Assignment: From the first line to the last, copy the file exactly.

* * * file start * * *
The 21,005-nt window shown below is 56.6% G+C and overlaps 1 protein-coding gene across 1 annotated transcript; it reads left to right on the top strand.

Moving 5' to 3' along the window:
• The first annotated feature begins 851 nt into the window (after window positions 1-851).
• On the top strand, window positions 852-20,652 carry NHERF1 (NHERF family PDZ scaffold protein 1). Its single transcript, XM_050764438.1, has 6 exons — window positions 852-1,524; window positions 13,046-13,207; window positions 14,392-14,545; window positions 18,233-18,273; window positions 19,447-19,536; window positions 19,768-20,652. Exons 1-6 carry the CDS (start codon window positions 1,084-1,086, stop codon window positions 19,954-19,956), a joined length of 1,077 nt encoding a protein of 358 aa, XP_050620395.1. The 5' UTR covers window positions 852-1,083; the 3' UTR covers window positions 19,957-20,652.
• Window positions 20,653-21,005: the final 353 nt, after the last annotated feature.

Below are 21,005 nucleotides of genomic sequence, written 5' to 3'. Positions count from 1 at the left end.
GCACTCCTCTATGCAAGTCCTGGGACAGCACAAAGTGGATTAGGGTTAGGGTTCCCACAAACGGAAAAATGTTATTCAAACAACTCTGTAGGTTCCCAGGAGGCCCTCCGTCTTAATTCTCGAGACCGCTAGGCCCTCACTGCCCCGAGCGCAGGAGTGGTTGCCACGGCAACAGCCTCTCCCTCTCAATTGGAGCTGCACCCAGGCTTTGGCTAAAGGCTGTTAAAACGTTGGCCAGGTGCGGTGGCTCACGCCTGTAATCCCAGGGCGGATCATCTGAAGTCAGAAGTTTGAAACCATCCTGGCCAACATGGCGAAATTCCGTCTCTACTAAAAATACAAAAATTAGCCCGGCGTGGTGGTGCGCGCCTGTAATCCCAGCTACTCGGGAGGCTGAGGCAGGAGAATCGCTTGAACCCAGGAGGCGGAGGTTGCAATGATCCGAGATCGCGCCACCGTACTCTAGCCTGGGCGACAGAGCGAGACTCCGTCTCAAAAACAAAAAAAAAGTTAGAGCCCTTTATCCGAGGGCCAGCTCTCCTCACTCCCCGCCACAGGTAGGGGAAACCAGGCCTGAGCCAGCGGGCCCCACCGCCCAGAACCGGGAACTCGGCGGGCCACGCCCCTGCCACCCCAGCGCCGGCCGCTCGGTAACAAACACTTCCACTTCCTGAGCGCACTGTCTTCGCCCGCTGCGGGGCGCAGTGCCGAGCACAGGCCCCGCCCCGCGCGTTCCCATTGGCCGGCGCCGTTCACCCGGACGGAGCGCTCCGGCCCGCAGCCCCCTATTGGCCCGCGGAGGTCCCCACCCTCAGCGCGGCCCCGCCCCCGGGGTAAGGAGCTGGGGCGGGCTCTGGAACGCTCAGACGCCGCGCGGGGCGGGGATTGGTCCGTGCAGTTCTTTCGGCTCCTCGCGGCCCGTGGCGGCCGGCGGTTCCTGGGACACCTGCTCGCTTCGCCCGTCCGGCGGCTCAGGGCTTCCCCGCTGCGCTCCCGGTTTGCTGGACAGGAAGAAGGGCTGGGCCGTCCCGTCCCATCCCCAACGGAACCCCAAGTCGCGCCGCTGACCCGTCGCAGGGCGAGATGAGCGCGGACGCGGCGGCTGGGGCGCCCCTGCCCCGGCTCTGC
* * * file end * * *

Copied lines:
The 21,005-nt window shown below is 56.6% G+C and overlaps 1 protein-coding gene across 1 annotated transcript; it reads left to right on the top strand.

Moving 5' to 3' along the window:
• The first annotated feature begins 851 nt into the window (after window positions 1-851).
• On the top strand, window positions 852-20,652 carry NHERF1 (NHERF family PDZ scaffold protein 1). Its single transcript, XM_050764438.1, has 6 exons — window positions 852-1,524; window positions 13,046-13,207; window positions 14,392-14,545; window positions 18,233-18,273; window positions 19,447-19,536; window positions 19,768-20,652. Exons 1-6 carry the CDS (start codon window positions 1,084-1,086, stop codon window positions 19,954-19,956), a joined length of 1,077 nt encoding a protein of 358 aa, XP_050620395.1. The 5' UTR covers window positions 852-1,083; the 3' UTR covers window positions 19,957-20,652.
• Window positions 20,653-21,005: the final 353 nt, after the last annotated feature.

Below are 21,005 nucleotides of genomic sequence, written 5' to 3'. Positions count from 1 at the left end.
GCACTCCTCTATGCAAGTCCTGGGACAGCACAAAGTGGATTAGGGTTAGGGTTCCCACAAACGGAAAAATGTTATTCAAACAACTCTGTAGGTTCCCAGGAGGCCCTCCGTCTTAATTCTCGAGACCGCTAGGCCCTCACTGCCCCGAGCGCAGGAGTGGTTGCCACGGCAACAGCCTCTCCCTCTCAATTGGAGCTGCACCCAGGCTTTGGCTAAAGGCTGTTAAAACGTTGGCCAGGTGCGGTGGCTCACGCCTGTAATCCCAGGGCGGATCATCTGAAGTCAGAAGTTTGAAACCATCCTGGCCAACATGGCGAAATTCCGTCTCTACTAAAAATACAAAAATTAGCCCGGCGTGGTGGTGCGCGCCTGTAATCCCAGCTACTCGGGAGGCTGAGGCAGGAGAATCGCTTGAACCCAGGAGGCGGAGGTTGCAATGATCCGAGATCGCGCCACCGTACTCTAGCCTGGGCGACAGAGCGAGACTCCGTCTCAAAAACAAAAAAAAAGTTAGAGCCCTTTATCCGAGGGCCAGCTCTCCTCACTCCCCGCCACAGGTAGGGGAAACCAGGCCTGAGCCAGCGGGCCCCACCGCCCAGAACCGGGAACTCGGCGGGCCACGCCCCTGCCACCCCAGCGCCGGCCGCTCGGTAACAAACACTTCCACTTCCTGAGCGCACTGTCTTCGCCCGCTGCGGGGCGCAGTGCCGAGCACAGGCCCCGCCCCGCGCGTTCCCATTGGCCGGCGCCGTTCACCCGGACGGAGCGCTCCGGCCCGCAGCCCCCTATTGGCCCGCGGAGGTCCCCACCCTCAGCGCGGCCCCGCCCCCGGGGTAAGGAGCTGGGGCGGGCTCTGGAACGCTCAGACGCCGCGCGGGGCGGGGATTGGTCCGTGCAGTTCTTTCGGCTCCTCGCGGCCCGTGGCGGCCGGCGGTTCCTGGGACACCTGCTCGCTTCGCCCGTCCGGCGGCTCAGGGCTTCCCCGCTGCGCTCCCGGTTTGCTGGACAGGAAGAAGGGCTGGGCCGTCCCGTCCCATCCCCAACGGAACCCCAAGTCGCGCCGCTGACCCGTCGCAGGGCGAGATGAGCGCGGACGCGGCGGCTGGGGCGCCCCTGCCCCGGCTCTGC